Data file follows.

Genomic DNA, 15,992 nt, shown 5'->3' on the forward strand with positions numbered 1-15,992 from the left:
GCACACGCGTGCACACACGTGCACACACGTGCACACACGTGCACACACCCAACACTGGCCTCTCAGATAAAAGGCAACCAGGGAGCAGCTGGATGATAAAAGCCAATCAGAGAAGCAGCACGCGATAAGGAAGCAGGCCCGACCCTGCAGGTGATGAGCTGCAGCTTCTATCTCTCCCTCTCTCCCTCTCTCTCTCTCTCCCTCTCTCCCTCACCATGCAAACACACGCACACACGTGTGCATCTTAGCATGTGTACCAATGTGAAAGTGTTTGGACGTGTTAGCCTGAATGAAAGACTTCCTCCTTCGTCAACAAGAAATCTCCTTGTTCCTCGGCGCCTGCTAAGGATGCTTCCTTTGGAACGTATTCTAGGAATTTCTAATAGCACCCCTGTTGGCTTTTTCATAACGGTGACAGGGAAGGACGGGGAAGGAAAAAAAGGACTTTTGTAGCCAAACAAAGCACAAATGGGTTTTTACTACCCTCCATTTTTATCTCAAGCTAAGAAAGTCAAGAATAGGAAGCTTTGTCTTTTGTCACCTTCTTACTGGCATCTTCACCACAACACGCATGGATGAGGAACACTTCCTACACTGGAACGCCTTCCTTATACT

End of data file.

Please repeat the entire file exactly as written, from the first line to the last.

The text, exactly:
Genomic DNA, 15,992 nt, shown 5'->3' on the forward strand with positions numbered 1-15,992 from the left:
GCACACGCGTGCACACACGTGCACACACGTGCACACACGTGCACACACCCAACACTGGCCTCTCAGATAAAAGGCAACCAGGGAGCAGCTGGATGATAAAAGCCAATCAGAGAAGCAGCACGCGATAAGGAAGCAGGCCCGACCCTGCAGGTGATGAGCTGCAGCTTCTATCTCTCCCTCTCTCCCTCTCTCTCTCTCTCCCTCTCTCCCTCACCATGCAAACACACGCACACACGTGTGCATCTTAGCATGTGTACCAATGTGAAAGTGTTTGGACGTGTTAGCCTGAATGAAAGACTTCCTCCTTCGTCAACAAGAAATCTCCTTGTTCCTCGGCGCCTGCTAAGGATGCTTCCTTTGGAACGTATTCTAGGAATTTCTAATAGCACCCCTGTTGGCTTTTTCATAACGGTGACAGGGAAGGACGGGGAAGGAAAAAAAGGACTTTTGTAGCCAAACAAAGCACAAATGGGTTTTTACTACCCTCCATTTTTATCTCAAGCTAAGAAAGTCAAGAATAGGAAGCTTTGTCTTTTGTCACCTTCTTACTGGCATCTTCACCACAACACGCATGGATGAGGAACACTTCCTACACTGGAACGCCTTCCTTATACT